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// This file is part of Eigen, a lightweight C++ template library
// for linear algebra.
// Copyright (C) 2009 Ilya Baran <>
// This Source Code Form is subject to the terms of the Mozilla
// Public License v. 2.0. If a copy of the MPL was not distributed
// with this file, You can obtain one at
#include "../../Eigen/Core"
#include "../../Eigen/Geometry"
#include "../../Eigen/StdVector"
#include <algorithm>
#include <queue>
namespace Eigen {
* \defgroup BVH_Module BVH module
* \brief This module provides generic bounding volume hierarchy algorithms
* and reference tree implementations.
* \code
* #include <unsupported/Eigen/BVH>
* \endcode
* A bounding volume hierarchy (BVH) can accelerate many geometric queries. This module provides a generic implementation
* of the two basic algorithms over a BVH: intersection of a query object against all objects in the hierarchy and minimization
* of a function over the objects in the hierarchy. It also provides intersection and minimization over a cartesian product of
* two BVH's. A BVH accelerates intersection by using the fact that if a query object does not intersect a volume, then it cannot
* intersect any object contained in that volume. Similarly, a BVH accelerates minimization because the minimum of a function
* over a volume is no greater than the minimum of a function over any object contained in it.
* Some sample queries that can be written in terms of intersection are:
* - Determine all points where a ray intersects a triangle mesh
* - Given a set of points, determine which are contained in a query sphere
* - Given a set of spheres, determine which contain the query point
* - Given a set of disks, determine if any is completely contained in a query rectangle (represent each 2D disk as a point \f$(x,y,r)\f$
* in 3D and represent the rectangle as a pyramid based on the original rectangle and shrinking in the \f$r\f$ direction)
* - Given a set of points, count how many pairs are \f$d\pm\epsilon\f$ apart (done by looking at the cartesian product of the set
* of points with itself)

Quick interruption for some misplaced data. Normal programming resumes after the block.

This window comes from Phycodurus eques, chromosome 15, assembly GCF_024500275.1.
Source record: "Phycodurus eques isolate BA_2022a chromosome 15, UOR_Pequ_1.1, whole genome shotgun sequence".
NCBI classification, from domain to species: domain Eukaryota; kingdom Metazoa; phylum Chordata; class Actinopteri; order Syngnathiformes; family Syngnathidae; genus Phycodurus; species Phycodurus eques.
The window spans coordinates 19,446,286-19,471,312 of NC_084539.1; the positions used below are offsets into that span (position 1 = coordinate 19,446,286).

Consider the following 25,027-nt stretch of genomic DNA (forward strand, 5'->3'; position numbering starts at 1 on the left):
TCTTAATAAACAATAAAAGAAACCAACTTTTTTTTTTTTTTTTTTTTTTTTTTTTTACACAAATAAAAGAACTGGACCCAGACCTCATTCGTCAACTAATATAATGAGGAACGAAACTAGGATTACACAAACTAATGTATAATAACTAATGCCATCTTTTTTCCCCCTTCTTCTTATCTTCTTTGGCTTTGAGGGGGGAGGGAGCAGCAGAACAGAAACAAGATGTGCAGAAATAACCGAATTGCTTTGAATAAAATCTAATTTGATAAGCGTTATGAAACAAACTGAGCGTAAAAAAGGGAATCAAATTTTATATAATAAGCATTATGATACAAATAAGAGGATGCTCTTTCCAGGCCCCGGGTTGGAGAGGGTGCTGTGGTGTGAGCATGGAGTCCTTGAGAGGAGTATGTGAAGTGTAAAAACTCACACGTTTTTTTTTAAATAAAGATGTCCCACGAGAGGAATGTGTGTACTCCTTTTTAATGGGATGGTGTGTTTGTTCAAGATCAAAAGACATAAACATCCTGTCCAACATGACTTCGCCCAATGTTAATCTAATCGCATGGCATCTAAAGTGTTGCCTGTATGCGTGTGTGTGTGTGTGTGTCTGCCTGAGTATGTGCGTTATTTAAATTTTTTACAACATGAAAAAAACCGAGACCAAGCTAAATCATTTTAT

* Some sample queries that can be written in terms of function minimization over a set of objects are:
* - Find the intersection between a ray and a triangle mesh closest to the ray origin (function is infinite off the ray)
* - Given a polyline and a query point, determine the closest point on the polyline to the query
* - Find the diameter of a point cloud (done by looking at the cartesian product and using negative distance as the function)
* - Determine how far two meshes are from colliding (this is also a cartesian product query)
* This implementation decouples the basic algorithms both from the type of hierarchy (and the types of the bounding volumes) and
* from the particulars of the query. To enable abstraction from the BVH, the BVH is required to implement a generic mechanism
* for traversal. To abstract from the query, the query is responsible for keeping track of results.
* To be used in the algorithms, a hierarchy must implement the following traversal mechanism (see KdBVH for a sample implementation): \code
typedef Volume //the type of bounding volume
typedef Object //the type of object in the hierarchy
typedef Index //a reference to a node in the hierarchy--typically an int or a pointer
typedef VolumeIterator //an iterator type over node children--returns Index
typedef ObjectIterator //an iterator over object (leaf) children--returns const Object &
Index getRootIndex() const //returns the index of the hierarchy root
const Volume &getVolume(Index index) const //returns the bounding volume of the node at given index
void getChildren(Index index, VolumeIterator &outVBegin, VolumeIterator &outVEnd,
ObjectIterator &outOBegin, ObjectIterator &outOEnd) const
//getChildren takes a node index and makes [outVBegin, outVEnd) range over its node children
//and [outOBegin, outOEnd) range over its object children
* To use the hierarchy, call BVIntersect or BVMinimize, passing it a BVH (or two, for cartesian product) and a minimizer or intersector.
* For an intersection query on a single BVH, the intersector encapsulates the query and must provide two functions:
* \code
bool intersectVolume(const Volume &volume) //returns true if the query intersects the volume
bool intersectObject(const Object &object) //returns true if the intersection search should terminate immediately
* The guarantee that BVIntersect provides is that intersectObject will be called on every object whose bounding volume
* intersects the query (but possibly on other objects too) unless the search is terminated prematurely. It is the
* responsibility of the intersectObject function to keep track of the results in whatever manner is appropriate.
* The cartesian product intersection and the BVMinimize queries are similar--see their individual documentation.
* The following is a simple but complete example for how to use the BVH to accelerate the search for a closest red-blue point pair:
* \include BVH_Example.cpp
* Output: \verbinclude BVH_Example.out
#include "src/BVH/BVAlgorithms.h"
#include "src/BVH/KdBVH.h"